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MECHANICAL PROPERTIES

Strength, hardness, toughness, elasticity, plasticity, brittleness, and ductility and malleability are mechanical properties used as measurements of how metals behave under a load. These properties are described in terms of the types of force or stress that the metal must withstand and how these are resisted.

Common types of stress are compression, tension, shear, torsion, impact, 1-2 or a combination of these stresses, such as fatigue. (See

Compression stresses develop within a material when forces compress or crush the material. A column that supports an overhead beam is in compression, and the internal stresses that develop within the column are compression.

Tension (or tensile) stresses develop when a material is subject to a pulling load; for example, when using a wire rope to lift a load or when using it as a guy to anchor an antenna. "Tensile strength" is defined as resistance to longitudinal stress or pull and can be measured in pounds per square inch of cross section. Shearing stresses occur within a material when external forces are applied along parallel lines in opposite directions. Shearing forces can separate material by sliding part of it in one direction and the rest in the opposite direction.

Some materials are equally strong in compression, tension, and shear. However, many materials show marked differences; for example, cured concrete has a maximum strength of 2,000 psi in compression, but only 400 psi in tension. Carbon steel has a maximum strength of 56,000 psi in tension and compression but a maximum shear strength of only 42,000 psi; therefore, when dealing with maximum strength, you should always state the type of loading.

A material that is stressed repeatedly usually fails at a point considerably below its maximum strength in tension, compression, or shear. For example, a thin steel rod can be broken by hand by bending it back and forth several times in the same place; however, if the same force is applied in a steady motion (not bent back and forth), the rod cannot be broken. The tendency of a material to fail after repeated bending at the same point is known as fatigue.

Table 1-2.-Mechanical Properties of Metals/Alloys

Strength

Strength is the property that enables a metal to resist deformation under load. The ultimate strength is the maximum strain a material can withstand. Tensile strength is a measurement of the resistance to being pulled apart when placed in a tension load.

Fatigue strength is the ability of material to resist various kinds of rapidly changing stresses and is ex­pressed by the magnitude of alternating stress for a specified number of cycles.

Impact strength is the ability of a metal to resist suddenly applied loads and is measured in foot-pounds of force.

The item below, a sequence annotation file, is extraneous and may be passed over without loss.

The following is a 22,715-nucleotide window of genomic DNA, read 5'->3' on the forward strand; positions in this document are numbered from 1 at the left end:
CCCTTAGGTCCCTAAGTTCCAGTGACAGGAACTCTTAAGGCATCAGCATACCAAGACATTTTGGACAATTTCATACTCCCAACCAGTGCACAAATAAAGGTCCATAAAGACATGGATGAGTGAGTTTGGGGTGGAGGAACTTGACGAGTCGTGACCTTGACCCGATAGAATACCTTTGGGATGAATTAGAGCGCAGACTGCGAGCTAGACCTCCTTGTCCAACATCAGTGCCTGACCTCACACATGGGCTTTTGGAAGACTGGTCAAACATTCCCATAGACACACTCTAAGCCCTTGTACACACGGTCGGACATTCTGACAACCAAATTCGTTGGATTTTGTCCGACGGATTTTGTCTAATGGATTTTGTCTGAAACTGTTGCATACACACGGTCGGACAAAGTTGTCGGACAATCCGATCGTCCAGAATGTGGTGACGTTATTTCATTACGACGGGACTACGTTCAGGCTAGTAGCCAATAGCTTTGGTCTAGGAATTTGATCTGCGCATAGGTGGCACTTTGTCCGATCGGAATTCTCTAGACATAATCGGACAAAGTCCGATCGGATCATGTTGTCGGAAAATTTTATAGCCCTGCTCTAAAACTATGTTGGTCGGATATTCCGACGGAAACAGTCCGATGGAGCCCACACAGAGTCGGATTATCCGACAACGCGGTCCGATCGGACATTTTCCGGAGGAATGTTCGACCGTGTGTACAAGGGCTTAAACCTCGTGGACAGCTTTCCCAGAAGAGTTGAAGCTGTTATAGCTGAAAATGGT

Hardness

Hardness is the property of a material to resist permanent indentation. Because there are several meth­ods of measuring hardness, the hardness of a material is always specified in terms of the particular test that was used to measure this property. Rockwell, Vickers, or Brinell are some of the methods of testing. Of these tests, Rockwell is the one most frequently used. The basic principle used in the Rockwell testis that a hard material can penetrate a softer one. We then measure the amount of penetration and compare it to a scale. For ferrous metals, which are usually harder than nonferrous metals, a diamond tip is used and the hardness is indicated by a

Rockwell "C" number. On nonferrous metals, that are softer, a metal ball is used and the hardness is indicated by a Rockwell "B" number. To get an idea of the property of hardness, compare lead and steel. Lead can be scratched with a pointed wooden stick but steel cannot because it is harder than lead.

A full explanation of the various methods used to determine the hardness of a material is available in commercial books or books located in your base library.

Toughness

Toughness is the property that enables a material to withstand shock and to be deformed without rupturing. Toughness may be considered as a combination of strength and plasticity. Table 1-2 shows the order of some of the more common materials for toughness as well as other properties.

Elasticity

When a material has a load applied to it, the load causes the material to deform. Elasticity is the ability of a material to return to its original shape after the load is removed. Theoretically, the elastic limit of a material is the limit to which a material can be loaded and still recover its original shape after the load is removed.

Plasticity

Plasticity is the ability of a material to deform permanently without breaking or rupturing. This prop­erty is the opposite of strength. By careful alloying of metals, the combination of plasticity and strength is used to manufacture large structural members. For example, should a member of a bridge structure become over­loaded, plasticity allows the overloaded member to flow allowing the distribution of the load to other parts of the bridge structure.

Brittleness

Brittleness is the opposite of the property of plastic­ity. A brittle metal is one that breaks or shatters before it deforms. White cast iron and glass are good examples of brittle material. Generally, brittle metals are high in compressive strength but low in tensile strength. As an example, you would not choose cast iron for fabricating support beams in a bridge.

Ductility and Malleability

Ductility is the property that enables a material to stretch, bend, or twist without cracking or breaking. This property makes it possible for a material to be drawn out into a thin wire. In comparison, malleability is the property that enables a material to deform by compres­sive forces without developing defects. A malleable material is one that can be stamped, hammered, forged, pressed, or rolled into thin sheets.

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